For example, when setting learning targets at the beginning of the period, open class by unpacking the target which is aligned with the standard. Ask students to underline important nouns and circle important verbs. Nouns are generally the concepts and verbs are the skills. Ask them to provide synonyms where appropriate so they can internalize what is being asked of them.
Review this example: This is a Common Core standard for part of argument writing in Social Studies, “CCSS.ELA-LITERACY.WHST.6-8.1.B
Support claim(s) with logical reasoning and relevant, accurate data and evidence that demonstrate an understanding of the topic or text, using credible sources.”
Since it is likely that students will already understand the three verbs (in yellow) in this standard and in this context, it is more important to go over key concepts and vocabulary (highlighted in blue). In order for students to be successful with this standard, they need to clearly understand what a claim is and how to support it with “logical reasoning” and “relevant, accurate data and evidence” all in service of demonstrating an understanding of the topic with credible sources. Teachers will need to have done some teaching into each of these topics as they seem subjective on their faces. Students will need concrete examples of what they look like and how they apply to the current learning. It would make sense to first brainstorm as a class to activate prior knowledge and connections and then provide concrete examples.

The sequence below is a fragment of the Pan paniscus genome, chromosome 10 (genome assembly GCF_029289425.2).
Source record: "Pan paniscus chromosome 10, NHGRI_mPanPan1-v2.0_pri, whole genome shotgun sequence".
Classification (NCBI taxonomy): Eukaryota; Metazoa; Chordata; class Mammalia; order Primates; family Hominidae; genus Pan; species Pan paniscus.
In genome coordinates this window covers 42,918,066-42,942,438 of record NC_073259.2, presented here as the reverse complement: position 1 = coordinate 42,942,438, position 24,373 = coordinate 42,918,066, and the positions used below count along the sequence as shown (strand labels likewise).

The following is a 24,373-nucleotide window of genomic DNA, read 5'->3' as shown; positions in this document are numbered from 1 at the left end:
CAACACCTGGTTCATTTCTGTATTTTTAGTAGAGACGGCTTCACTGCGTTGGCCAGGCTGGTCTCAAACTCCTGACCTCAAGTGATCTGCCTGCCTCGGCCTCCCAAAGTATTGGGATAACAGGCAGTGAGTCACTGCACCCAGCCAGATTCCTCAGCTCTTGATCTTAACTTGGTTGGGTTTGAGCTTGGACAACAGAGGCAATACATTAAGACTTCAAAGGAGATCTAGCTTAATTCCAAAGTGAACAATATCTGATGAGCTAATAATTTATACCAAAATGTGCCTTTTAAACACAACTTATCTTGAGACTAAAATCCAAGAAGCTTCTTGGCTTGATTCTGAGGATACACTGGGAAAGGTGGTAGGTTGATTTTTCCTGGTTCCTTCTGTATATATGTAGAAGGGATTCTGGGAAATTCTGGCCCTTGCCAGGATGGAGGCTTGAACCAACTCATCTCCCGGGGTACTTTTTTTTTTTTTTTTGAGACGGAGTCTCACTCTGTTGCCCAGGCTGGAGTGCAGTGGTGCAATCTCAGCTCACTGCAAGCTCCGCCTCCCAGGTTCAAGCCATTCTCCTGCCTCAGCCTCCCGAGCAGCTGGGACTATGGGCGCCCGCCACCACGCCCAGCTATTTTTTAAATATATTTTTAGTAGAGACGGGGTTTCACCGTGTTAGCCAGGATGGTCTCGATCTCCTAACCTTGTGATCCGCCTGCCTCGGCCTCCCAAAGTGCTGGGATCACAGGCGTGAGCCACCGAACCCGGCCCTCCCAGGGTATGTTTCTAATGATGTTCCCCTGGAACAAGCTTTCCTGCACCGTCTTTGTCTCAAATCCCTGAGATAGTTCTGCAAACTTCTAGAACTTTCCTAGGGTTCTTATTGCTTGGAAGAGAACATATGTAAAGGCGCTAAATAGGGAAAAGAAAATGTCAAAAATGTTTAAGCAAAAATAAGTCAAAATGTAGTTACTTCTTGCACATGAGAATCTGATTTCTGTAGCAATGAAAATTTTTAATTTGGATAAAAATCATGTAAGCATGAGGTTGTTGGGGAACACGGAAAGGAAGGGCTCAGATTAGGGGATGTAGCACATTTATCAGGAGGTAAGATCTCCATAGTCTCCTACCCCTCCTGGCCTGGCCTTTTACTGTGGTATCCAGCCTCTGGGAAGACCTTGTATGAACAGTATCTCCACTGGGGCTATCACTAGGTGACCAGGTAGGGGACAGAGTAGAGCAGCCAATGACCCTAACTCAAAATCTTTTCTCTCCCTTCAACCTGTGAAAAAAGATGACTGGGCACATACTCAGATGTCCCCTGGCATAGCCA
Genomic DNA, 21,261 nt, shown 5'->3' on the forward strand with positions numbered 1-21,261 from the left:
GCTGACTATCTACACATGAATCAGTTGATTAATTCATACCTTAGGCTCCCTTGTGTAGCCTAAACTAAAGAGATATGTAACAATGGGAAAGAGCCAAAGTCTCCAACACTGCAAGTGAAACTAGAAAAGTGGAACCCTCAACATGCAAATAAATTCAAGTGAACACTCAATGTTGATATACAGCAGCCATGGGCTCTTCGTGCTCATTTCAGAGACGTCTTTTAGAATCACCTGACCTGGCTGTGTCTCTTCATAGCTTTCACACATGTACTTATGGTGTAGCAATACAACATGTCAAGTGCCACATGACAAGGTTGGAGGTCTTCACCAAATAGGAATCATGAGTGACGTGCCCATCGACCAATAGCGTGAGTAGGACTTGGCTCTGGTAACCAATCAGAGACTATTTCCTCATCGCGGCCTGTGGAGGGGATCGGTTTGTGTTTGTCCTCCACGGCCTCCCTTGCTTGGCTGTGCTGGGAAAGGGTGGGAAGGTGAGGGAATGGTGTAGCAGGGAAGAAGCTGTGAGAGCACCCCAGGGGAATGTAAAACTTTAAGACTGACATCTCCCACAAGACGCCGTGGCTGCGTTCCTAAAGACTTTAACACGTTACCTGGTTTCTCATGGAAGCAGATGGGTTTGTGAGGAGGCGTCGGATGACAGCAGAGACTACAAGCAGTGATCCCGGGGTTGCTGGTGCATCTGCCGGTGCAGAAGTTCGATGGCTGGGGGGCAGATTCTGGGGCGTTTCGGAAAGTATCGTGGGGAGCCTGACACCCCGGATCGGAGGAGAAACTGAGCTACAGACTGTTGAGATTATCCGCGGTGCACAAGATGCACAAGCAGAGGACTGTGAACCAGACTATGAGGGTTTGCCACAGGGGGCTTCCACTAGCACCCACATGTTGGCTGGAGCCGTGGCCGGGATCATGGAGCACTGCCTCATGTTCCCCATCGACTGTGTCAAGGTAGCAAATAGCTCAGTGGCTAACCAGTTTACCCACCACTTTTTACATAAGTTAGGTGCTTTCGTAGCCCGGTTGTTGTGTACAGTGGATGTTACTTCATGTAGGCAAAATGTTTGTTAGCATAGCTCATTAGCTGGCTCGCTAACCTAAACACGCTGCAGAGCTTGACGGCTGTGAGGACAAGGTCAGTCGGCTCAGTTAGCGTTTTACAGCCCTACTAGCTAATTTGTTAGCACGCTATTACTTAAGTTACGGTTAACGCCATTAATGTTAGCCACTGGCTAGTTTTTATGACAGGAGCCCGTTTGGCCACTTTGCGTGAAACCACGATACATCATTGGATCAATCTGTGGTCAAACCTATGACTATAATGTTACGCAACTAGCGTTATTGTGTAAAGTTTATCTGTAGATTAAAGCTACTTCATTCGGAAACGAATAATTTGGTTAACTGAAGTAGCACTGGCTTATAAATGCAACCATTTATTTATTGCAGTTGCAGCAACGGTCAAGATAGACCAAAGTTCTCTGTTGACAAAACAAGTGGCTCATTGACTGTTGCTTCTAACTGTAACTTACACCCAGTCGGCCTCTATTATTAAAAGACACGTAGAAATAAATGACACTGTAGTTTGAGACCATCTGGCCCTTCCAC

Another way to approach student understanding of standards language is to let them work through it in groups and then rewrite them on sentence strips instead of as a whole group discussion. A student version of the above standard might be simplified to “ support claim with evidence that shows understanding with credible sources.” When the standard is being used in class that day, put the student-made sentence strip on the wall and refer to it throughout the lesson, making sure to use the language used on the strip. For example, if the students are referring to a literary text or a primary source, we may remind students to take cited text directly from those sources in order to support what they are trying to argue.
Beyond having them learn the standards as needed for the grade level, as a teacher team, a progression that takes the standards both below the grade level and above into consideration adding the various levels of depth into a color-coded progression. Students should be able to identify where they are on the progression based on what they see in their own work. They do not need to know that it is above or below grade level.